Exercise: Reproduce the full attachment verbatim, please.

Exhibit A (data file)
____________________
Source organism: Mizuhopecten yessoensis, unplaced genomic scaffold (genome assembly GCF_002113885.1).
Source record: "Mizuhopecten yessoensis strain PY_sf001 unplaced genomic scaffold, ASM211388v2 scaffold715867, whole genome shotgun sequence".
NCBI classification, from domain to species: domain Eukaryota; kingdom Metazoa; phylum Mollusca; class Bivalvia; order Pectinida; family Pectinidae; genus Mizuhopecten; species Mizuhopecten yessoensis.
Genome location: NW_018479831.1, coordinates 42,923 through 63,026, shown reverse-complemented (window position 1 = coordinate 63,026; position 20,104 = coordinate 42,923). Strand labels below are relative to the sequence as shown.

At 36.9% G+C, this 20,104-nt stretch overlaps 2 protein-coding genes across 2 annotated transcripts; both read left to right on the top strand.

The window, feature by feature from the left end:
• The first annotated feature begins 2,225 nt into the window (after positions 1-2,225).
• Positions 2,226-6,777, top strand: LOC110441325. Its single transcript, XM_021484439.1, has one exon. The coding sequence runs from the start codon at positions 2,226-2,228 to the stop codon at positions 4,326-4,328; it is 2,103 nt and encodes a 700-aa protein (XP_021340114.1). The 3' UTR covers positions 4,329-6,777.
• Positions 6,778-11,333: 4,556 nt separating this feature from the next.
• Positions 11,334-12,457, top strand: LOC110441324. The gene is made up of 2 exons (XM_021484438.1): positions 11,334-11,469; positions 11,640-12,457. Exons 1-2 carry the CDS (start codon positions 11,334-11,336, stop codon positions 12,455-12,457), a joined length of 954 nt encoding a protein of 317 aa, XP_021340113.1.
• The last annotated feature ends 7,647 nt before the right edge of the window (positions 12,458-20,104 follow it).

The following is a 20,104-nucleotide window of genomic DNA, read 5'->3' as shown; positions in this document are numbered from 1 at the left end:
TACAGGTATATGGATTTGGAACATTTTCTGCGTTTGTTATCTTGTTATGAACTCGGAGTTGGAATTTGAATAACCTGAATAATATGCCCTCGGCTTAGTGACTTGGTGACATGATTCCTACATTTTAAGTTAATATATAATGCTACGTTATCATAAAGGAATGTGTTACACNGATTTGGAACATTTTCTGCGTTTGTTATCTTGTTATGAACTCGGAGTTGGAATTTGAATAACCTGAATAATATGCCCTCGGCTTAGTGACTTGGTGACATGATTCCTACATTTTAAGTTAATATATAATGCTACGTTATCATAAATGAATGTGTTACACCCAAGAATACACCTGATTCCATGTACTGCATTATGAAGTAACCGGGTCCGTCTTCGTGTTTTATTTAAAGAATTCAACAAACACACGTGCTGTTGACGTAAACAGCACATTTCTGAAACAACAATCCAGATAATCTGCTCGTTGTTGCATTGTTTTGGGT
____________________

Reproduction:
Source organism: Mizuhopecten yessoensis, unplaced genomic scaffold (genome assembly GCF_002113885.1).
Source record: "Mizuhopecten yessoensis strain PY_sf001 unplaced genomic scaffold, ASM211388v2 scaffold715867, whole genome shotgun sequence".
NCBI classification, from domain to species: domain Eukaryota; kingdom Metazoa; phylum Mollusca; class Bivalvia; order Pectinida; family Pectinidae; genus Mizuhopecten; species Mizuhopecten yessoensis.
Genome location: NW_018479831.1, coordinates 42,923 through 63,026, shown reverse-complemented (window position 1 = coordinate 63,026; position 20,104 = coordinate 42,923). Strand labels below are relative to the sequence as shown.

At 36.9% G+C, this 20,104-nt stretch overlaps 2 protein-coding genes across 2 annotated transcripts; both read left to right on the top strand.

The window, feature by feature from the left end:
• The first annotated feature begins 2,225 nt into the window (after positions 1-2,225).
• Positions 2,226-6,777, top strand: LOC110441325. Its single transcript, XM_021484439.1, has one exon. The coding sequence runs from the start codon at positions 2,226-2,228 to the stop codon at positions 4,326-4,328; it is 2,103 nt and encodes a 700-aa protein (XP_021340114.1). The 3' UTR covers positions 4,329-6,777.
• Positions 6,778-11,333: 4,556 nt separating this feature from the next.
• Positions 11,334-12,457, top strand: LOC110441324. The gene is made up of 2 exons (XM_021484438.1): positions 11,334-11,469; positions 11,640-12,457. Exons 1-2 carry the CDS (start codon positions 11,334-11,336, stop codon positions 12,455-12,457), a joined length of 954 nt encoding a protein of 317 aa, XP_021340113.1.
• The last annotated feature ends 7,647 nt before the right edge of the window (positions 12,458-20,104 follow it).

The following is a 20,104-nucleotide window of genomic DNA, read 5'->3' as shown; positions in this document are numbered from 1 at the left end:
TACAGGTATATGGATTTGGAACATTTTCTGCGTTTGTTATCTTGTTATGAACTCGGAGTTGGAATTTGAATAACCTGAATAATATGCCCTCGGCTTAGTGACTTGGTGACATGATTCCTACATTTTAAGTTAATATATAATGCTACGTTATCATAAAGGAATGTGTTACACNGATTTGGAACATTTTCTGCGTTTGTTATCTTGTTATGAACTCGGAGTTGGAATTTGAATAACCTGAATAATATGCCCTCGGCTTAGTGACTTGGTGACATGATTCCTACATTTTAAGTTAATATATAATGCTACGTTATCATAAATGAATGTGTTACACCCAAGAATACACCTGATTCCATGTACTGCATTATGAAGTAACCGGGTCCGTCTTCGTGTTTTATTTAAAGAATTCAACAAACACACGTGCTGTTGACGTAAACAGCACATTTCTGAAACAACAATCCAGATAATCTGCTCGTTGTTGCATTGTTTTGGGT